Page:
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Dove Sta Memoria

Any writer worth their salt knows how to pan someone or something. If they don’t let me direct them to Nicolas Slonimsky’s Lexicon of Musical Invective wherein every major composer from Beethoven to Berlioz to Bartók is summarily trashed with readable zest by a critic of their era. Or consider the put-down as practiced by Roberta Smith, who has made it her stock in trade if not her life’s work. Who else beside her predecessor at the New York Times, Hilton Kramer, has gotten such career mileage out of slamming artists, curators, and other critics or gained such rapt readership among the resentful and such a dubious reputation for being a “good writer” as these two peas-in-a-pod of the Great Gray Lady?

Portrait of Robert Storr. Pencil on paper by Phong Bui.

But there I go practicing that minor art myself.

“Doctor heal thyself,” you say. Indeed, any writer capable of genuinely rigorous judgment should know how to look in the mirror and train their sights on their own flaws, though few do. But as Aretha Franklin remarked in a recent tribute to Whitney Houston, when all is said and done, it’s the hits not the misses that count. She was right. “I Wanna Dance with Somebody” redeems all the excesses of Houston’s uplifting, over the top hymns to love and self-love, just as Franklin’s own full-throttle saintly-to-sinful-and-back-again best makes one forget the most ill-chosen of her pop digressions, and enjoy the soulful underpinnings of those with a good hook and a good chorus. Indeed, the value of talking about creative weaknesses is not the “Gotcha!” pleasure it gives hostile commentators and rubbernecking fans of artistic spin-outs and pile-ups but the light it sheds on the creative strengths of those who really have them, those who go the distance.

For this issue of the Rail I have challenged colleagues to attempt the difficult task of bestowing just praise on art and artists that elicit their enthusiasm, admiration, even reverence. The risks entail undermining the positive things one wishes to say by choosing the wrong words, framing the issues in the wrong context, hitting the wrong emotional chord or register and, most damagingly, misranking them as a result of hedging one’s bets through misplaced caution or, indulging in hyperbole through unbridled zeal. Meanwhile, the cost to the critic of such miscalculations is to render him or herself vulnerable to counter attack without being fully committed to the position taken. The after life of such lapses can be truly embarrassing; being dogged by the bold record of an ambivalently held view or worse publically recanting an ostensibly firm conviction.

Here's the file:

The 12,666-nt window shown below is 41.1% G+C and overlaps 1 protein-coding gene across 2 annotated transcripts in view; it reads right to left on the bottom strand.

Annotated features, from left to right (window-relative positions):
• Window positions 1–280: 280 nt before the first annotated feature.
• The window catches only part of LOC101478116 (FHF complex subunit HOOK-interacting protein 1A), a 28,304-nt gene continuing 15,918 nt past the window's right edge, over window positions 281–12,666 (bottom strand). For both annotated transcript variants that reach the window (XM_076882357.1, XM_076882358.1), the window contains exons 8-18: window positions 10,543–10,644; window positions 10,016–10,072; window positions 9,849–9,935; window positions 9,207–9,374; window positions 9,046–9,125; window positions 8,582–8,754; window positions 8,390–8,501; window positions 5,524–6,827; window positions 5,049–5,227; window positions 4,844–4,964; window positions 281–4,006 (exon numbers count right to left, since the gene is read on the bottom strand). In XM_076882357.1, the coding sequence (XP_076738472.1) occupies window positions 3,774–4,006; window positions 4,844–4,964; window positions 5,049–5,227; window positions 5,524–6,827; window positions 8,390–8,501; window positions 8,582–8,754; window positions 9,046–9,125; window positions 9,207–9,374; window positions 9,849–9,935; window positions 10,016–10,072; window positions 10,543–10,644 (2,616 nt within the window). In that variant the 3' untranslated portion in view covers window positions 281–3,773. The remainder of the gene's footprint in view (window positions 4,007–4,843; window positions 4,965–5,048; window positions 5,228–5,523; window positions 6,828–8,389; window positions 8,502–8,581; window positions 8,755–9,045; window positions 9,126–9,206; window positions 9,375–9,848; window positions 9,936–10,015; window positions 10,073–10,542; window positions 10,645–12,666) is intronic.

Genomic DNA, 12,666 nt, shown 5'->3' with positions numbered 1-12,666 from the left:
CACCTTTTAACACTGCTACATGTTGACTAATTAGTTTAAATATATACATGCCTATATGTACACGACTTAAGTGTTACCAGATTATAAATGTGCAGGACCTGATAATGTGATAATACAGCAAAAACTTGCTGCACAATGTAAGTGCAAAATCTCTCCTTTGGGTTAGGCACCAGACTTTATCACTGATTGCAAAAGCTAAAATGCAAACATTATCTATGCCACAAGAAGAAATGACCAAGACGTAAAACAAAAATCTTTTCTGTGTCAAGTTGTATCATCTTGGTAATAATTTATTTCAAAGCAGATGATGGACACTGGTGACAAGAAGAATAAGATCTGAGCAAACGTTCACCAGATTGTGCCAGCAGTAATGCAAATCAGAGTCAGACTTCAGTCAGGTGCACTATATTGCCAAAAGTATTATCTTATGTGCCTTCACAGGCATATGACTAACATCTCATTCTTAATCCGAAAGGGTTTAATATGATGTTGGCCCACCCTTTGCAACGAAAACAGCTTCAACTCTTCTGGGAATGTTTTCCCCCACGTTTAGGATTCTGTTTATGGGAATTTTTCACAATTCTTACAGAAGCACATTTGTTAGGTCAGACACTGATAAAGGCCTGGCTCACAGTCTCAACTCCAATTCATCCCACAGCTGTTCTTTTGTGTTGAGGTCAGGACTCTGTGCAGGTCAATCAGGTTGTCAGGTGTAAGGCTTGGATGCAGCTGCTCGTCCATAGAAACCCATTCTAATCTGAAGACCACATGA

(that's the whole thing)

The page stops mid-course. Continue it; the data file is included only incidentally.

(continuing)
As a tuning fork for the exercise I offered two passages from the “Pisan Cantos” by Ezra Pound, a man possessed by rotten prejudices who was nonetheless among the most generous critics America has ever produced, “il miglior fabbro” as T.S. Eliot called him. Torn from the patchwork fabric of longer poems and repeated as a mantra without going back to the original, these citations are as follows:

“What thou lovest well remains,
The rest is dross”

“Nothing matters but the quality of the affection—
in the end—that has carved the trace in the mind
dove sta memoria”


Robert Storr, March Art Editor


The Brooklyn Rail

MAR 2012

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